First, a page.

Occasionally, when there’s a hole in my schedule I’ll drop everything and go out to the shop. I invent things, or make things that we need or spend an hour building a pen from a block of wood on the lathe. Anything to decompress and get my mind off of work. After several years of practice I’m pretty good at this and can switch work on and off at will. Sometimes if I’m working on a particularly hard problem I can put it on the virtual back burner while I’m working in the shop and after a while the answer to my problem will come to me. When that happens I drop what I’m doing and head back to the office.
My boss doesn’t care if I disappear for an hour. He knows that I’ll be back and that I’ll get everything done on time (or mostly on time). If I’m going to miss getting something done he knows that I’ll let him know before it becomes a problem and that I’ve given it my best. Most times he just accepts the new estimate without comment, sometimes he’ll ask me to follow a different path to get the work done. Like I said, he’s a good boss.
Most of the tasks that I take on throughout the day are small things. Quick tasks that I can get done in a few minutes. Usually, they’re not even something that relate directly to my job. Just things that I can do for other people quickly to make their lives better. It might be a bug in a bit of code that someone’s been sweating over for days or I might be chasing down an approval for work that has been sitting for months with no action. It might even be 30 minutes of career counseling for a friend. Whatever is needed really.
In a typical 9 hour day I have between 6 and 8 phone calls for different projects. Most of them are between 30 minutes and an hour long so that eats up most of the ”day”. I don’t accept calls or meeting requests after 4 PM unless it’s for a very special purpose. After 4PM is when I get the “hard” work done. Writing large pieces of code. Working out the details of a spreadsheet. Sometimes developing a powerpoint presentation. Essentially, anything that I can’t get done in the “downtime” between calls during the day. I generally work on those things until I either complete them or the clock starts yelling that it’s midnight… again.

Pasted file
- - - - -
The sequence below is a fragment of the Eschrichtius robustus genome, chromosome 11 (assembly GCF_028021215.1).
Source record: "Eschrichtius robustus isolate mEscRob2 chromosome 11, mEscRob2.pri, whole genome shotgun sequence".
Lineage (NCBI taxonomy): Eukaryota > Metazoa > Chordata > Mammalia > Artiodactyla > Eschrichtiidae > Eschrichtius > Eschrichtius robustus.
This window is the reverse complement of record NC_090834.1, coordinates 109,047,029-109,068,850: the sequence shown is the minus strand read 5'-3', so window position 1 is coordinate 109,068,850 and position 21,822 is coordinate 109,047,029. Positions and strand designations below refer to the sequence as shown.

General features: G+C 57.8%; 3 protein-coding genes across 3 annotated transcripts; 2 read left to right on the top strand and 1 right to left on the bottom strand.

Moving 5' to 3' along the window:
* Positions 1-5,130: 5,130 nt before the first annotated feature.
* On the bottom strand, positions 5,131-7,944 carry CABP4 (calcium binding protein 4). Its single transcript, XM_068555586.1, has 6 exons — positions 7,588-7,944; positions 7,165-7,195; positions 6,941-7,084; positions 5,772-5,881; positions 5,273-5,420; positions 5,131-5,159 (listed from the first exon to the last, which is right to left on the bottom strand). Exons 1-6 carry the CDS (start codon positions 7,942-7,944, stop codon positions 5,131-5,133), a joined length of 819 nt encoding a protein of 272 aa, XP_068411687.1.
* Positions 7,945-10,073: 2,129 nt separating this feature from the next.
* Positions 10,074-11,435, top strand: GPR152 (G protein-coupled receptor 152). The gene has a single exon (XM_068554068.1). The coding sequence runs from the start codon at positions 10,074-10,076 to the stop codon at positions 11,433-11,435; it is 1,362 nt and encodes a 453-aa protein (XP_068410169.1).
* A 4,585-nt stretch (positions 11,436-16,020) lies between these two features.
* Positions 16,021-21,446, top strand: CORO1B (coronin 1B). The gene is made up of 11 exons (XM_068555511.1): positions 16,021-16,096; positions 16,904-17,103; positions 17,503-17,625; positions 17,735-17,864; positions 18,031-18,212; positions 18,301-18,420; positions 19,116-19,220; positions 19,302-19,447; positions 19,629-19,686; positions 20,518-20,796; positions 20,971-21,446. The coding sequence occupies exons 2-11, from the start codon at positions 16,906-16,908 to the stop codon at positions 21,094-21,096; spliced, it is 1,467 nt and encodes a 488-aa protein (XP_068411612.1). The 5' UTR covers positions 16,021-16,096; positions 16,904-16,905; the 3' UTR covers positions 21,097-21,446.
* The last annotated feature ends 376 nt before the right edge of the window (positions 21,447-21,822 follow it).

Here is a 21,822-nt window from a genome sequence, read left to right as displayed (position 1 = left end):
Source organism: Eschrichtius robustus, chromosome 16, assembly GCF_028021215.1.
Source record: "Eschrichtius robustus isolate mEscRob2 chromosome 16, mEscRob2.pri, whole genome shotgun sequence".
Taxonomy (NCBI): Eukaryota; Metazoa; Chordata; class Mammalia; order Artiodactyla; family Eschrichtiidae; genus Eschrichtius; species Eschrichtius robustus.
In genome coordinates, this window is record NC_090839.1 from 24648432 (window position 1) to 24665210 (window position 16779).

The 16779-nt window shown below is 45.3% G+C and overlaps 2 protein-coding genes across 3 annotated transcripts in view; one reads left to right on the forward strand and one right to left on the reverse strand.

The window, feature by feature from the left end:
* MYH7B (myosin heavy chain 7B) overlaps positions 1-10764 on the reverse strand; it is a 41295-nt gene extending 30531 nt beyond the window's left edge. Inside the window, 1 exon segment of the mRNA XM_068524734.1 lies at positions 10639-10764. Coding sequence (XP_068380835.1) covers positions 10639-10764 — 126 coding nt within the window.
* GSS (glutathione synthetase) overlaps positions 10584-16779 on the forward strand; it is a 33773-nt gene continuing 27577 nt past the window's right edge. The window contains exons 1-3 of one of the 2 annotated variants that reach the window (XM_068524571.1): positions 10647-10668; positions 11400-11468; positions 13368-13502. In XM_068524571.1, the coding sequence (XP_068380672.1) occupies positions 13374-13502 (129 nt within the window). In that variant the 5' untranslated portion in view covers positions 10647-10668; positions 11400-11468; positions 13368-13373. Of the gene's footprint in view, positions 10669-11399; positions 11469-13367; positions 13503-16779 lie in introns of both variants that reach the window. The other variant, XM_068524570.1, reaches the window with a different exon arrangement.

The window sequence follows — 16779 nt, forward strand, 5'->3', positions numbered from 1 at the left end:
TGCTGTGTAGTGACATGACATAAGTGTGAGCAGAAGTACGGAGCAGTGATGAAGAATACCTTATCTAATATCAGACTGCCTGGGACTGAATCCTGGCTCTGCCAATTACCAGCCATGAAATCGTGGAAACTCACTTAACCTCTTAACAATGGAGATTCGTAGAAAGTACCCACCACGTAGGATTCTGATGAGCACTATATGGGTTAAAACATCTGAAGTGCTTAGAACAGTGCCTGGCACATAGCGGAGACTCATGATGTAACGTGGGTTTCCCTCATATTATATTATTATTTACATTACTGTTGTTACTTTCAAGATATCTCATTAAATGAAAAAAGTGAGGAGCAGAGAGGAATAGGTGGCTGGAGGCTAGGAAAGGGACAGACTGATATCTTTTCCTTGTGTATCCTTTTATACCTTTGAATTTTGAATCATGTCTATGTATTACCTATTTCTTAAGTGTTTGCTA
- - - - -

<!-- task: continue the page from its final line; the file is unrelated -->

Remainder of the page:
At midnight I start thinking seriously about going to bed and, usually, do sometime before 1AM. Four or five hours later I get up and do it again.
All through the day I take little breaks to do various tasks. Cut the grass, help plant a few flowers, work on a flower bed, build something in the shop… whatever. I might be away for 10 minutes or an hour. Occasionally, on a nice day, I’ll take a couple of hours and drive over to Rob’s for coffee and to hang out. Whatever I can find to distract me for a few minutes and get my mind off of work.